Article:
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Proceedings Paper

Role of X-axis uncertainties on standard curves
Author(s): Michael L. Johnson
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Paper Abstract

The commonest method for the determination of standard curves is to use a least-squares technique to fit a function to a set of standard data. This fitted curve is then used to interpolate values from the standard curve. The problem addressed is that the standard data used for this process will usually contain experimental uncertainties in the X-axis (the independent variable) and in the Y-axis (dependent variable). When such X-axis uncertainties exist in the data it is statistically invalid to apply a least-squares procedure to evaluate the coefficients of the standard curve. This statistical invalidity generally cannot be corrected by the application of an `appropriate weighting factor.' However, a simple maximum likelihood procedure can be used to correctly consider the uncertainties in both the X-axis and Y-axis.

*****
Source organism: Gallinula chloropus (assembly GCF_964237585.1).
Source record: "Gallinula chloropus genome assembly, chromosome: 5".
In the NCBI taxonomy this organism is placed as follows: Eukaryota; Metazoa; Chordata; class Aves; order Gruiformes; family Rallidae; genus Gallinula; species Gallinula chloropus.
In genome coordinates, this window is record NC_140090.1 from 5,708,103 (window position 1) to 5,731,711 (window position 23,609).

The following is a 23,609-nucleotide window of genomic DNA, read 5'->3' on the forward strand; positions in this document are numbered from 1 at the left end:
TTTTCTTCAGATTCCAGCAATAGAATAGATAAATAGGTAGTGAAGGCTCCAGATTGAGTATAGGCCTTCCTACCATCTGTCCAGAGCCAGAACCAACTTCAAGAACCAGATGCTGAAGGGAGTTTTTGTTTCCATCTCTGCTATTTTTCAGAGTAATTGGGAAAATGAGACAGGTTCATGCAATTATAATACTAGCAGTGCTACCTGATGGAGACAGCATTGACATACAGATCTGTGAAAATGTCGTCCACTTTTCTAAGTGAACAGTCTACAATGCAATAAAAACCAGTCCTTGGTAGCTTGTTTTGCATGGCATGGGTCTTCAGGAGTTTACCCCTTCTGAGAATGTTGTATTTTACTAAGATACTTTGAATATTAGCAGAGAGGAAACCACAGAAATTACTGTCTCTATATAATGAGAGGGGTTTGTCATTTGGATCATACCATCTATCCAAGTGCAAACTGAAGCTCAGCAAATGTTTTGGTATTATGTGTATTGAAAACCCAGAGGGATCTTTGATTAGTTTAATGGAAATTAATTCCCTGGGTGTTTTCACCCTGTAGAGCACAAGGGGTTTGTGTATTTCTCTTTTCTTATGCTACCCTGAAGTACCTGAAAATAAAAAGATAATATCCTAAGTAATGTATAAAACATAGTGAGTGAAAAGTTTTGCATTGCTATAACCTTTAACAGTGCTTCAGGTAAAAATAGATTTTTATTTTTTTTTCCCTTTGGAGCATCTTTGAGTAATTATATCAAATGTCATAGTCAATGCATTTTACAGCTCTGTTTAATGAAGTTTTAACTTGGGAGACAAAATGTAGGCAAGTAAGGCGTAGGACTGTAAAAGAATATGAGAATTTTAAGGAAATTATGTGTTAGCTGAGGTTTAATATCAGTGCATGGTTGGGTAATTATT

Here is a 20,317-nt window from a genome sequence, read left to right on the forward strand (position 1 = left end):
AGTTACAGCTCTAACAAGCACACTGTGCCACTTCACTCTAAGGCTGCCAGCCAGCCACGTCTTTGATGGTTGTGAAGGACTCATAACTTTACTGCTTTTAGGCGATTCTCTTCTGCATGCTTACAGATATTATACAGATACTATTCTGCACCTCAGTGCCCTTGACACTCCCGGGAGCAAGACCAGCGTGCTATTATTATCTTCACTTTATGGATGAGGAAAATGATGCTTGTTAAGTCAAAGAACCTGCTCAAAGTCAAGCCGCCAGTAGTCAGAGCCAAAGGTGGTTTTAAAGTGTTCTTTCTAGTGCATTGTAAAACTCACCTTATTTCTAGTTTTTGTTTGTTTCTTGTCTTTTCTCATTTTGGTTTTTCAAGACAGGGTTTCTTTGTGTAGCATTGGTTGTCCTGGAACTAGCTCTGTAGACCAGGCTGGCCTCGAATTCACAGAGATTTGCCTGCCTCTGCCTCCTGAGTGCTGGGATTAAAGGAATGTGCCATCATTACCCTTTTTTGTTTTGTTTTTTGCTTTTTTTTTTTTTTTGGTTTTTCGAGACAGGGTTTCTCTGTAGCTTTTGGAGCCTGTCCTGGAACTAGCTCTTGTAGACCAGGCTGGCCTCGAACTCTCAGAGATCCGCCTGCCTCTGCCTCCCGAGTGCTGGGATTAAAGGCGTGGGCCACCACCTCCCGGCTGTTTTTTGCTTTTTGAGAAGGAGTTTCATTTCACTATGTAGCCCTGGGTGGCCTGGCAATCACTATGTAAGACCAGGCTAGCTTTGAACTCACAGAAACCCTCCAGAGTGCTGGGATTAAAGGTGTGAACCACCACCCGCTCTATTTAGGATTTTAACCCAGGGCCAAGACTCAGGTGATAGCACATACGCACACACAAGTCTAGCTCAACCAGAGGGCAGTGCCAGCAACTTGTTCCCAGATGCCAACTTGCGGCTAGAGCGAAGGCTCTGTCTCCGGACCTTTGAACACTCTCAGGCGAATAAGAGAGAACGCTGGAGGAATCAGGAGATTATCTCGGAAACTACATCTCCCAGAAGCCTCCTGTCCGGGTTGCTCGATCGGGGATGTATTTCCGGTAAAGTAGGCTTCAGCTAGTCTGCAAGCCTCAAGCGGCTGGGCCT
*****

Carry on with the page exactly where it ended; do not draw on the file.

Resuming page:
Paper Details

Date Published: 3 April 1995
PDF: 7 pages
Proc. SPIE 2386, Ultrasensitive Instrumentation for DNA Sequencing and Biochemical Diagnostics, (3 April 1995); doi: 10.1117/12.206021
Show Author Affiliations
Michael L. Johnson, Univ. of Virginia Health Sciences Ctr. (United States)

Published in SPIE Proceedings Vol. 2386:
Ultrasensitive Instrumentation for DNA Sequencing and Biochemical Diagnostics
Gerald E. Cohn; Jeremy M. Lerner; Kevin J. Liddane; Alexander Scheeline; Steven A. Soper, Editor(s)

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